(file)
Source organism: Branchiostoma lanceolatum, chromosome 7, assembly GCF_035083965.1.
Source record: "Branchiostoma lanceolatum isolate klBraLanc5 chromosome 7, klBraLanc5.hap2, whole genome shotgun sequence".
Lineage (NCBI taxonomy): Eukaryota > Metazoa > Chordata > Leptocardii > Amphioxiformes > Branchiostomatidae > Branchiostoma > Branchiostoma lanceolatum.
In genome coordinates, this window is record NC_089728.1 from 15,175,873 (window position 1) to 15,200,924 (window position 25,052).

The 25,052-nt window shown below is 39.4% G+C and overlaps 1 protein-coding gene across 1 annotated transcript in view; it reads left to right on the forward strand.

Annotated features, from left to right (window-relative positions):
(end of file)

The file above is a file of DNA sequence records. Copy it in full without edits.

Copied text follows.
Source organism: Branchiostoma lanceolatum, chromosome 7, assembly GCF_035083965.1.
Source record: "Branchiostoma lanceolatum isolate klBraLanc5 chromosome 7, klBraLanc5.hap2, whole genome shotgun sequence".
Lineage (NCBI taxonomy): Eukaryota > Metazoa > Chordata > Leptocardii > Amphioxiformes > Branchiostomatidae > Branchiostoma > Branchiostoma lanceolatum.
In genome coordinates, this window is record NC_089728.1 from 15,175,873 (window position 1) to 15,200,924 (window position 25,052).

The 25,052-nt window shown below is 39.4% G+C and overlaps 1 protein-coding gene across 1 annotated transcript in view; it reads left to right on the forward strand.

Annotated features, from left to right (window-relative positions):